Jim Sayre, the Lawrenceburg man who might be the dean of Lincoln presenters, attended his first meeting of the Association of Lincoln Presenters in 1990, when it was held in Lexington.
About 40 Lincolns made the trip to bond with other Abes at the former Springs Inn in Lexington. The Association of Lincoln presenters was formed by a Lincoln presenter in New Jersey to unite the Lincoln community: “Most people have their niche that they do,” Sayre said. “Some like to just pose and take pictures. Others like to do presentations.”
The Association of Lincoln Presenters is again holding its convention in Lexington, April 20 to 23.
The Lincolns range from “common people to lawyers and judges and everything in between,” Sayre said.
Sayre, who is winding down his Lincoln presenting career as Greg Waltermire picks up the Lincoln mantle on behalf of the Kentucky Humanities Council, was most recently seen as Lincoln in Washington, D.C., where Honest Abe campaigned on behalf of continued federal funding for the humanities.
“You can’t move two feet in Washington dressed as Lincoln without taking pictures,” Sayre said.
The group anticipates approximately 50 Abraham Lincolns, some of them from states that weren’t even states when The Great Emancipator was president, and 20 Mary Todd Lincolns.
The group doesn’t walk around in civvies, so don’t expect to see them in shorts and polo shirts as they traverse the Bluegrass, walking in the steps of the Lincolns. They don’t mind if you take their picture, so whip out those phones.
Each day, the men don their black suits and stovepipe hats, and the ladies put on a show that is a tribute to layering. Many of the Mary Todds make their own dresses, but EBay and Etsy are sources for vintage-look clothing.
To be truly authentic, the Mary Todds need a chemise, drawers, privacy slip, overslip and petticoat. Because that’s a lot of clothing, and the real Mrs. Lincoln lived without air conditioning, the bottom layer would often be soaked in sweat, which served to cool the bodies of the genteel ladies.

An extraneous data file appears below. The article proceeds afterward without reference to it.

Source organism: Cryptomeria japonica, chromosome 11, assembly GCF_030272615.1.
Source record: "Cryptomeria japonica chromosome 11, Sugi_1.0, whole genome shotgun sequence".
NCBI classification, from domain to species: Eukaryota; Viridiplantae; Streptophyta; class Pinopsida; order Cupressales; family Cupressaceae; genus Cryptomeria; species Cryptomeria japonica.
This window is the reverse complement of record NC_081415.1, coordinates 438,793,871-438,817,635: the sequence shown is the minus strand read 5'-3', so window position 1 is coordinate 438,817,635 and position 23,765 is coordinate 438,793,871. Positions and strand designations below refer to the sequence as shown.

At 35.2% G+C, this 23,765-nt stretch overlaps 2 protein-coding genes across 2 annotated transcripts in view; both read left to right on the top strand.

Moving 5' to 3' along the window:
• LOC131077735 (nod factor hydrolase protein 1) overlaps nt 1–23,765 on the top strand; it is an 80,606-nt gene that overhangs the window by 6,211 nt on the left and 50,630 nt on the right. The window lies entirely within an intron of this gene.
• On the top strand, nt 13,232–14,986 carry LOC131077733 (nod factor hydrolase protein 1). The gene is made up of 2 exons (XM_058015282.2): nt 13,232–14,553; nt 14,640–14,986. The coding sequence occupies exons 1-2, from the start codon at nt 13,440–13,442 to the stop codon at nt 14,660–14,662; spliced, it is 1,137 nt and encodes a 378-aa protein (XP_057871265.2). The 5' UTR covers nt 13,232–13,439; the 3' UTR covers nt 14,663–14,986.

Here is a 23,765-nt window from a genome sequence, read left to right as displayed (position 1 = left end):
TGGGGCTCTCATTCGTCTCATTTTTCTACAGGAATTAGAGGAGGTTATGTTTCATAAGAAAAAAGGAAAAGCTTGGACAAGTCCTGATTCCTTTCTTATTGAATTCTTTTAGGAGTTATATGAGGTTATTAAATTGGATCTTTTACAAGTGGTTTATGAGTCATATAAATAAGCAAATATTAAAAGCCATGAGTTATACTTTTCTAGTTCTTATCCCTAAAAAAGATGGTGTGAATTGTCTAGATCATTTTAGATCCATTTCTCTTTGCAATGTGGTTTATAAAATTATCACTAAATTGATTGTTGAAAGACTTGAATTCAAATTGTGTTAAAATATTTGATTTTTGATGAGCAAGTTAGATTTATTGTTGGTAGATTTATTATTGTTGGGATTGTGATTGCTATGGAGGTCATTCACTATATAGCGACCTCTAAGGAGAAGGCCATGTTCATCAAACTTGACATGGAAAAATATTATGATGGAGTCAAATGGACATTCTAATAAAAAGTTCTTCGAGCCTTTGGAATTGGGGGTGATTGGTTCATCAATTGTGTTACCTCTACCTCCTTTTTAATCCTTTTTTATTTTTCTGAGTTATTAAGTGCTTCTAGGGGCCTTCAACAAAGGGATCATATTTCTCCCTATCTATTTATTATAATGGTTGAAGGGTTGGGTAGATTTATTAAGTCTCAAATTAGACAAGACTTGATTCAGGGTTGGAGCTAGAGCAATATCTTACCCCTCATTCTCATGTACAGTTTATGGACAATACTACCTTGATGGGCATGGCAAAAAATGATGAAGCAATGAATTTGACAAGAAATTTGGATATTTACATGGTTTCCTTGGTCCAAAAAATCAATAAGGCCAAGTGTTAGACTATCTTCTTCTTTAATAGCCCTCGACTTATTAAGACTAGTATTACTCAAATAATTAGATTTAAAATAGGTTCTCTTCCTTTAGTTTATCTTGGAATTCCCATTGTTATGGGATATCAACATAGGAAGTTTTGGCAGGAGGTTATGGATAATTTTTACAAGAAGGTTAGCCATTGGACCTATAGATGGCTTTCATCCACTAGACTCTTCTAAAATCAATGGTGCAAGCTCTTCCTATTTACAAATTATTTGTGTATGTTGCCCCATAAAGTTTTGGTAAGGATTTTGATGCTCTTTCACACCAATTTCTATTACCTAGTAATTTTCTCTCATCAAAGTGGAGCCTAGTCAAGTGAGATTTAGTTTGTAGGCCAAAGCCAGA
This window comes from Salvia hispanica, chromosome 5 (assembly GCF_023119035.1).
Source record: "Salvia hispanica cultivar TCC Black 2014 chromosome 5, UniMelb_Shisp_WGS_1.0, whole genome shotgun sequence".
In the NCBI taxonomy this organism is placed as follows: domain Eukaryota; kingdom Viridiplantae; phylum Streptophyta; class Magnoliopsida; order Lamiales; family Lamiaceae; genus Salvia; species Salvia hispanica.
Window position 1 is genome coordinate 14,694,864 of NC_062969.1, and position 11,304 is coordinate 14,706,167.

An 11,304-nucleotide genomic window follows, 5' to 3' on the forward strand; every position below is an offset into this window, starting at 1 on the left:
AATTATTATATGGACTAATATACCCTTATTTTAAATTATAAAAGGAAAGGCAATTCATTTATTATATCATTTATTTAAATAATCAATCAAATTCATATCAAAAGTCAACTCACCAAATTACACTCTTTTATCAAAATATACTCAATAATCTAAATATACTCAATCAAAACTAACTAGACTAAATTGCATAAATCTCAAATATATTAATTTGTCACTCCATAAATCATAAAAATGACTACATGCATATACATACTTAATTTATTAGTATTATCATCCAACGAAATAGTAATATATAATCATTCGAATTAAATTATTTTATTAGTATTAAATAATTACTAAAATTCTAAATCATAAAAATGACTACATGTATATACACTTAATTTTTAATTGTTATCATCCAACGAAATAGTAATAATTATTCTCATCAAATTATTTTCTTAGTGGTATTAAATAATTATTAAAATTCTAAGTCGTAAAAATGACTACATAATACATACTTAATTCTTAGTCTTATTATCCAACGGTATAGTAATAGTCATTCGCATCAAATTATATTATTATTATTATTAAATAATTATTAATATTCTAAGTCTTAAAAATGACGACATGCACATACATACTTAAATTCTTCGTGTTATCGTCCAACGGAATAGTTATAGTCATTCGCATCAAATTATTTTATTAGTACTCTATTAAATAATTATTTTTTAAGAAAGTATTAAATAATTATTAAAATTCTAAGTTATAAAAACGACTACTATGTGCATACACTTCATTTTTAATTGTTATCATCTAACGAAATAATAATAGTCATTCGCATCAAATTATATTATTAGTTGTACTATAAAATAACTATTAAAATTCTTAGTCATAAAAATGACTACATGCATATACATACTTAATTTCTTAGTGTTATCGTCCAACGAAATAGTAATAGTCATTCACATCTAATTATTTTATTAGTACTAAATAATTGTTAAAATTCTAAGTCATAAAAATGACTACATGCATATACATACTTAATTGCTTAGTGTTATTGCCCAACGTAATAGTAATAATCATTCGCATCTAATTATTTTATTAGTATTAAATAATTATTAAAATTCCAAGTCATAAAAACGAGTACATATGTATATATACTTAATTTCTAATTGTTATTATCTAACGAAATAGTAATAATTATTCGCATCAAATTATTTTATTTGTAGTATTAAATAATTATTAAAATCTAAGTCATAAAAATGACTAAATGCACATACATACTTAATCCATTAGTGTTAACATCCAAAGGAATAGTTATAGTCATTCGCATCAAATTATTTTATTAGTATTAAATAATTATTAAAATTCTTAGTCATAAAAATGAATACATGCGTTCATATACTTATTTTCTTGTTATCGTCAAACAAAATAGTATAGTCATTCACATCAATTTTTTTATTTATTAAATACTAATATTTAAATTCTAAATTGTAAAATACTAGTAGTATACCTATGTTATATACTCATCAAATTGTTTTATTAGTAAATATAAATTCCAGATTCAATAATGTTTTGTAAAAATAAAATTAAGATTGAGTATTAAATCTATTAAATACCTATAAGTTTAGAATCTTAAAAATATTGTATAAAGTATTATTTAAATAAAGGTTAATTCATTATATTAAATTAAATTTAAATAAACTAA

Susan V. Miller, a Mary Todd Lincoln presenter who works at the Waveland State Historic Site and is retired from being a program director for the Girl Scouts, said that she will sometimes wear two separate dresses a day for the event (she owns more than 60).
“Everyone asks me if I’m hot,” Miller said. “You get used to it.”
About the Lincoln beards: Most of the Lincolns have natural beards, some of them dyed to bring the proper Lincoln gravitas to Abe. At least one Lincoln, who presents as “young Lincoln,” doesn’t have a beard. Their ages range from 40s to 80s.
Miller dislikes the perception that Mary Todd was chunky. She had a moon-shaped face, and she had to wear all those hoop-shaped dresses, but she wasn’t fat at all, Miller said.
“I get so upset when they say Mary Todd was obese,” Miller said. “She was tiny!”
The criticism of Mary Todd Lincoln’s appearance obscures her more important quality: “Mary’s mind was brilliant,” Miller said.
The Lincoln group will visit various places in Frankfort and Lexington where Mary Todd and Abraham Lincoln either walked themselves or would have been appropriate visitors. On April 21 the Lincolns will travel to Frankfort for the state capitol and the Kentucky History Museum.
On April 22, the Lincolns will visit Camp Nelson in Jessamine County for a Lincoln funeral memorial service, to be performed with a 21-cannon salute at 10 a.m. That event is open to the public.
When he meets other Lincolns, Sayre said, “There’s a vast number of questions: Where are you from? And why do you do it?”
If you go
Dinner tickets are $40 for adults, $20 for children. Participants may talk to the Lincolns and have their photo taken with them.
The evening includes a silent auction with Lincoln books and memorabilia items.